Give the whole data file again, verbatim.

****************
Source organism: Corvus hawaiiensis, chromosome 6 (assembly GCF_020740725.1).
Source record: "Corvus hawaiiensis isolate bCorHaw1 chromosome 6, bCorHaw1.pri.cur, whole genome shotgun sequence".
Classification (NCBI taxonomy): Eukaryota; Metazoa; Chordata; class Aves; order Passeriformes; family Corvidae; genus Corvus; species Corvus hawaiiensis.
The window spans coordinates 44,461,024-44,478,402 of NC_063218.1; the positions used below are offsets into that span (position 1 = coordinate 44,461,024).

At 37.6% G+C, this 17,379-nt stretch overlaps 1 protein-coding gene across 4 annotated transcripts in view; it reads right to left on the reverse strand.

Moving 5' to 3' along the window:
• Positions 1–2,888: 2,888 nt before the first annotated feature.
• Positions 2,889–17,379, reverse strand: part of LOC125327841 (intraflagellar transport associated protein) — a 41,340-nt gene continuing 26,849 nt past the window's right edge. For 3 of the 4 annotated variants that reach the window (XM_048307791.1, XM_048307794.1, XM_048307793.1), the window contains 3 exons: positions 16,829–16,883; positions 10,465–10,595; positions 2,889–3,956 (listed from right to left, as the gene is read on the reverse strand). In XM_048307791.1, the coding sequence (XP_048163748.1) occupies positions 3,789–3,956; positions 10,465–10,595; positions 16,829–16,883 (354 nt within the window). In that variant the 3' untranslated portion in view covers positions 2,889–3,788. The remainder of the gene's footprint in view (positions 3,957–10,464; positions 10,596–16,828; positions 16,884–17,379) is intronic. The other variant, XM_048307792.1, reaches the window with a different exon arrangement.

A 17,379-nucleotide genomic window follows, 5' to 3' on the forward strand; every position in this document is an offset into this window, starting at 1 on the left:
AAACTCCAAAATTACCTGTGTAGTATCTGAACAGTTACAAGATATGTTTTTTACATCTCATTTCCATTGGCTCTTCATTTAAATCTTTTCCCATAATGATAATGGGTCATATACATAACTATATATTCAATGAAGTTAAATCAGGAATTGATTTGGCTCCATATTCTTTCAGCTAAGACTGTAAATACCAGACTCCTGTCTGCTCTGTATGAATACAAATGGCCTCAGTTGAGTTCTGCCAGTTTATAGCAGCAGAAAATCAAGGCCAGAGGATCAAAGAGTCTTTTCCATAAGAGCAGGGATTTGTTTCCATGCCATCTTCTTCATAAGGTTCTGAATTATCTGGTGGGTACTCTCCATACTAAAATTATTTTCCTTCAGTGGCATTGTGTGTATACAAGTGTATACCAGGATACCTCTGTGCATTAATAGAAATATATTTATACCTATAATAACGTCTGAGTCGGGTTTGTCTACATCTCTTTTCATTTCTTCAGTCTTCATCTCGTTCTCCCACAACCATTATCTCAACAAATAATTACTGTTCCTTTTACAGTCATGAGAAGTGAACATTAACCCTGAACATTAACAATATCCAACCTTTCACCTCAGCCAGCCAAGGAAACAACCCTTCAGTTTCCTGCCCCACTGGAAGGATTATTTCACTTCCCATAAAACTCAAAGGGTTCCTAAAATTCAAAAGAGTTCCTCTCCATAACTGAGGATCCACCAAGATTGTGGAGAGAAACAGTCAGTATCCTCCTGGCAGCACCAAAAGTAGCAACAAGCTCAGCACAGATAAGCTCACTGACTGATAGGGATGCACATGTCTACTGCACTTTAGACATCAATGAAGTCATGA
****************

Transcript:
Source organism: Corvus hawaiiensis, chromosome 6 (assembly GCF_020740725.1).
Source record: "Corvus hawaiiensis isolate bCorHaw1 chromosome 6, bCorHaw1.pri.cur, whole genome shotgun sequence".
Classification (NCBI taxonomy): Eukaryota; Metazoa; Chordata; class Aves; order Passeriformes; family Corvidae; genus Corvus; species Corvus hawaiiensis.
The window spans coordinates 44,461,024-44,478,402 of NC_063218.1; the positions used below are offsets into that span (position 1 = coordinate 44,461,024).

At 37.6% G+C, this 17,379-nt stretch overlaps 1 protein-coding gene across 4 annotated transcripts in view; it reads right to left on the reverse strand.

Moving 5' to 3' along the window:
• Positions 1–2,888: 2,888 nt before the first annotated feature.
• Positions 2,889–17,379, reverse strand: part of LOC125327841 (intraflagellar transport associated protein) — a 41,340-nt gene continuing 26,849 nt past the window's right edge. For 3 of the 4 annotated variants that reach the window (XM_048307791.1, XM_048307794.1, XM_048307793.1), the window contains 3 exons: positions 16,829–16,883; positions 10,465–10,595; positions 2,889–3,956 (listed from right to left, as the gene is read on the reverse strand). In XM_048307791.1, the coding sequence (XP_048163748.1) occupies positions 3,789–3,956; positions 10,465–10,595; positions 16,829–16,883 (354 nt within the window). In that variant the 3' untranslated portion in view covers positions 2,889–3,788. The remainder of the gene's footprint in view (positions 3,957–10,464; positions 10,596–16,828; positions 16,884–17,379) is intronic. The other variant, XM_048307792.1, reaches the window with a different exon arrangement.

A 17,379-nucleotide genomic window follows, 5' to 3' on the forward strand; every position in this document is an offset into this window, starting at 1 on the left:
AAACTCCAAAATTACCTGTGTAGTATCTGAACAGTTACAAGATATGTTTTTTACATCTCATTTCCATTGGCTCTTCATTTAAATCTTTTCCCATAATGATAATGGGTCATATACATAACTATATATTCAATGAAGTTAAATCAGGAATTGATTTGGCTCCATATTCTTTCAGCTAAGACTGTAAATACCAGACTCCTGTCTGCTCTGTATGAATACAAATGGCCTCAGTTGAGTTCTGCCAGTTTATAGCAGCAGAAAATCAAGGCCAGAGGATCAAAGAGTCTTTTCCATAAGAGCAGGGATTTGTTTCCATGCCATCTTCTTCATAAGGTTCTGAATTATCTGGTGGGTACTCTCCATACTAAAATTATTTTCCTTCAGTGGCATTGTGTGTATACAAGTGTATACCAGGATACCTCTGTGCATTAATAGAAATATATTTATACCTATAATAACGTCTGAGTCGGGTTTGTCTACATCTCTTTTCATTTCTTCAGTCTTCATCTCGTTCTCCCACAACCATTATCTCAACAAATAATTACTGTTCCTTTTACAGTCATGAGAAGTGAACATTAACCCTGAACATTAACAATATCCAACCTTTCACCTCAGCCAGCCAAGGAAACAACCCTTCAGTTTCCTGCCCCACTGGAAGGATTATTTCACTTCCCATAAAACTCAAAGGGTTCCTAAAATTCAAAAGAGTTCCTCTCCATAACTGAGGATCCACCAAGATTGTGGAGAGAAACAGTCAGTATCCTCCTGGCAGCACCAAAAGTAGCAACAAGCTCAGCACAGATAAGCTCACTGACTGATAGGGATGCACATGTCTACTGCACTTTAGACATCAATGAAGTCATGA